Inattentive Kindergarteners Make Less Money as Adults, According to New Study

It's not just your IQ that matters.

Inattentive Kindergarteners Make Less Money as Adults, According to New Study
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If you want your kid to grow up to be financially successful, a new study published in the journal JAMA Psychiatry says you should pay close attention to how they behave early on in life, particularly if they have trouble focusing.

Researchers at the University of Montreal examined the link between the behavior of 2,850 Canadian kindergarteners in the 1980s and the salaries they made once they were in their 30s. The researchers looked at personality traits such as attention span, hyperactivity, physical aggression, obedience, anxiety, and sympathy levels—and they found that several factors influenced their annual earnings later on in life.

Among both boys and girls, the personality trait that was linked with making less money as adults was inattention, i.e. the inability to focus on tasks and the tendency to get easily distracted.

For boys specifically, being more likely to help others at the age of five or six was associated with making more money, and refusing to share, being oppositional, and acting aggressive were associated with lower earnings. The researchers believe that parents and teachers should be especially mindful of these traits in children if they want them to grow up to be successful adults when it comes to finances.

"Our study suggests that kindergarten teachers can identify behaviors associated with lower earnings three decades later," Daniel Nagin, professor of public policy and statistics at Carnegie Mellon University's Heinz College and co-author of the study, said in a press release. "Early monitoring and support for children who exhibit high levels of inattention, and for boys who exhibit high levels of aggression and opposition and low levels of prosocial behavior could have long-term socioeconomic advantages for those individuals and society."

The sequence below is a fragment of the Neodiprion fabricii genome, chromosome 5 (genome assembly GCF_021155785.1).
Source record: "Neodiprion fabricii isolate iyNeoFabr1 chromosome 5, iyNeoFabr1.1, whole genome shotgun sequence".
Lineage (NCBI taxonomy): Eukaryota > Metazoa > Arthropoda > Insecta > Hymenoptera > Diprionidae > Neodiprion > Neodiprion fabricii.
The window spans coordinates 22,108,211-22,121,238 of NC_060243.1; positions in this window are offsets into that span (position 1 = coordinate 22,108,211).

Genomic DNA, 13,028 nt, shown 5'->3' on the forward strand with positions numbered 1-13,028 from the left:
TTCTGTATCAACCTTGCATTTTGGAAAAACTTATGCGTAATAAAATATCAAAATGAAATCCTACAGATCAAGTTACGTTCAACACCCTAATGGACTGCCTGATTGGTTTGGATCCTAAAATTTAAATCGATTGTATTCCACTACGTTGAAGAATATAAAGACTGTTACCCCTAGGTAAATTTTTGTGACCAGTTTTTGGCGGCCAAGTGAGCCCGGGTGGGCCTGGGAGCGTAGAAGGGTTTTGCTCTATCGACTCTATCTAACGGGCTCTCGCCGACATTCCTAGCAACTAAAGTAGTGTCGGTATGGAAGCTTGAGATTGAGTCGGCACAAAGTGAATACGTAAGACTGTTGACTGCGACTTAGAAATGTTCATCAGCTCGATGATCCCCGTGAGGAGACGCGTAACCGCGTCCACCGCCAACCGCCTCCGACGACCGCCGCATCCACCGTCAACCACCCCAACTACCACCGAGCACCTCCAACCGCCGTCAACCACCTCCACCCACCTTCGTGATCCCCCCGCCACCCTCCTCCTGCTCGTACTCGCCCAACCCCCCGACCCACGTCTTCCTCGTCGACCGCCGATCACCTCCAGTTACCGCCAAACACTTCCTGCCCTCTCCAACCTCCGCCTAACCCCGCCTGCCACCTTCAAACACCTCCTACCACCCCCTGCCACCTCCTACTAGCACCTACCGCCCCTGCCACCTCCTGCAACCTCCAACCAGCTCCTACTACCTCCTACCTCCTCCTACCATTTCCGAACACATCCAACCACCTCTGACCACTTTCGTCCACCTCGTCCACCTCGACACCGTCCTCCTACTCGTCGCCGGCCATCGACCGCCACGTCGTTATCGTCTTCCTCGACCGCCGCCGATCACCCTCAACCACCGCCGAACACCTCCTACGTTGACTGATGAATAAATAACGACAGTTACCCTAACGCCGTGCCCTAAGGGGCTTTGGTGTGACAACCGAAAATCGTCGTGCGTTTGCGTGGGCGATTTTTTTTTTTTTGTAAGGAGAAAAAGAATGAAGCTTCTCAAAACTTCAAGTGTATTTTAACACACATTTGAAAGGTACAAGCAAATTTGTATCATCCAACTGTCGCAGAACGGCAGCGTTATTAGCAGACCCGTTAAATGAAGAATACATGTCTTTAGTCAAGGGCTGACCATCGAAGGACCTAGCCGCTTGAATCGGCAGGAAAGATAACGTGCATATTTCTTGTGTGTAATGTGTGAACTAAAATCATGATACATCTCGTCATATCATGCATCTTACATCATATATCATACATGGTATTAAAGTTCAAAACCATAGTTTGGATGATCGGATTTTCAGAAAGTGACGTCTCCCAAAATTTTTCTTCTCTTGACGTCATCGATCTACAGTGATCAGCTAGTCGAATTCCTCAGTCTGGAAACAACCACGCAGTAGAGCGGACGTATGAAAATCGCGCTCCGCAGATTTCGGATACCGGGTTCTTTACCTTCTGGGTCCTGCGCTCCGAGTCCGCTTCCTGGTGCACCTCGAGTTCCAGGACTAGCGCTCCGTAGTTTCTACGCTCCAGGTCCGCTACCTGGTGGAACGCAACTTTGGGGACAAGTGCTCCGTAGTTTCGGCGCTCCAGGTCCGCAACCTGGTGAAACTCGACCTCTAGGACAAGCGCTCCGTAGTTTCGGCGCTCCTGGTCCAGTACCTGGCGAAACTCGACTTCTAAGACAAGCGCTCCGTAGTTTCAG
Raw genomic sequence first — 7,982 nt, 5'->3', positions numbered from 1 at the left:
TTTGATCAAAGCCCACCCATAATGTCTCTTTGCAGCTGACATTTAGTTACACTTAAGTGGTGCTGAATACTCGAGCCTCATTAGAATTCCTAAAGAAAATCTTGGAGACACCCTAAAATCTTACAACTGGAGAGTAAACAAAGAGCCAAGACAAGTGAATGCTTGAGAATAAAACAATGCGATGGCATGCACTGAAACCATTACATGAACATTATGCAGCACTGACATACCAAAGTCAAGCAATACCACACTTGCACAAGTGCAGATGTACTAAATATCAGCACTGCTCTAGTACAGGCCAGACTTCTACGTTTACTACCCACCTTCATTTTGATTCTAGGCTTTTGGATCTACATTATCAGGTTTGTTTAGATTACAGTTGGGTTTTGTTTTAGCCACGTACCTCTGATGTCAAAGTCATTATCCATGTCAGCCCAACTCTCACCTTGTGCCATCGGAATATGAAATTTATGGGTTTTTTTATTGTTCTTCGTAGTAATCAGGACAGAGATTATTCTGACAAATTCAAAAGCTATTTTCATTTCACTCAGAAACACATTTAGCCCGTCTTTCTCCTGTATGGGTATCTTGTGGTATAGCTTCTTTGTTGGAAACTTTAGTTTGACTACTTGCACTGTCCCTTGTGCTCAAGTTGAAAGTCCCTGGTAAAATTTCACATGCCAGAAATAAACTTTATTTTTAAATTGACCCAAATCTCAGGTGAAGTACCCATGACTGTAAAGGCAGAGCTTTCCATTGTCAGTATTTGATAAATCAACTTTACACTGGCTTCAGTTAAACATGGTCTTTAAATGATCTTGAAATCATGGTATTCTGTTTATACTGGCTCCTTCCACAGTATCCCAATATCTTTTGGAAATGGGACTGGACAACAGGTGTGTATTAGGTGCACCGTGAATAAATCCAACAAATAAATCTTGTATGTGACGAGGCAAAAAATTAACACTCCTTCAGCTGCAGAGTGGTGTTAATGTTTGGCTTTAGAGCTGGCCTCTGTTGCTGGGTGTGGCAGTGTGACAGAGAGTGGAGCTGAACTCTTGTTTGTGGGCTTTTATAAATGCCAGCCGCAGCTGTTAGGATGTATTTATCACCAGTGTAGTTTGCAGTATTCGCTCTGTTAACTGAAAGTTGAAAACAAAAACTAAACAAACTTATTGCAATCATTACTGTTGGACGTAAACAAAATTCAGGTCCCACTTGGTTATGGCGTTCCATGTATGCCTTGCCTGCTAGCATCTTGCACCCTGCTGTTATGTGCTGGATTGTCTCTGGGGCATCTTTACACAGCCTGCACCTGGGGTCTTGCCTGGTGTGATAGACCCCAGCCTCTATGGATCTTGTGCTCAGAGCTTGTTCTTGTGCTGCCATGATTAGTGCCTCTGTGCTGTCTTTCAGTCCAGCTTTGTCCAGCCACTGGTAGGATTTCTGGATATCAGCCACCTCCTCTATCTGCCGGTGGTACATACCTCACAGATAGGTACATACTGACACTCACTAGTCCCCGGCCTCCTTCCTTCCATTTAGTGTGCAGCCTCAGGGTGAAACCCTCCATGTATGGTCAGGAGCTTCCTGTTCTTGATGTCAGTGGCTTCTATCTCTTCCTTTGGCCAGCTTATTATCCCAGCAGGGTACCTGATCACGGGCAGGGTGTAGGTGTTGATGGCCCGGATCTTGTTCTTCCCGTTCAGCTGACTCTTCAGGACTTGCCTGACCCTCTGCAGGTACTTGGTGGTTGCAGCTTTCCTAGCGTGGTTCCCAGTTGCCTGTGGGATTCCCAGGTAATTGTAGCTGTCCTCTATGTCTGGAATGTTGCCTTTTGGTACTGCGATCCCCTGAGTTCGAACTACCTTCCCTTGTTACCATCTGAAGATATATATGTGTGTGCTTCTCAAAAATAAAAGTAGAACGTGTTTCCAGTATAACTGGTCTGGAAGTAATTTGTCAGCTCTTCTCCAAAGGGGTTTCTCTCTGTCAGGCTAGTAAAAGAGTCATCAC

Study c0-author Sylvana M. Côté, associate professor of social and preventative medicine at the University of Montreal, noted that "early behaviors are modifiable, arguably more so than traditional factors associated with earnings, such as IQ and socioeconomic status, making them key targets for early intervention."

She added: "If early behavioral problems are associated with lower earnings, addressing these behaviors is essential to helping children—through screenings and the development of intervention programs—as early as possible."

And for more on how your childhood paves the way for your success later in life, check out New Study Finds That Older Children Are Smarter Than Their Younger Siblings.

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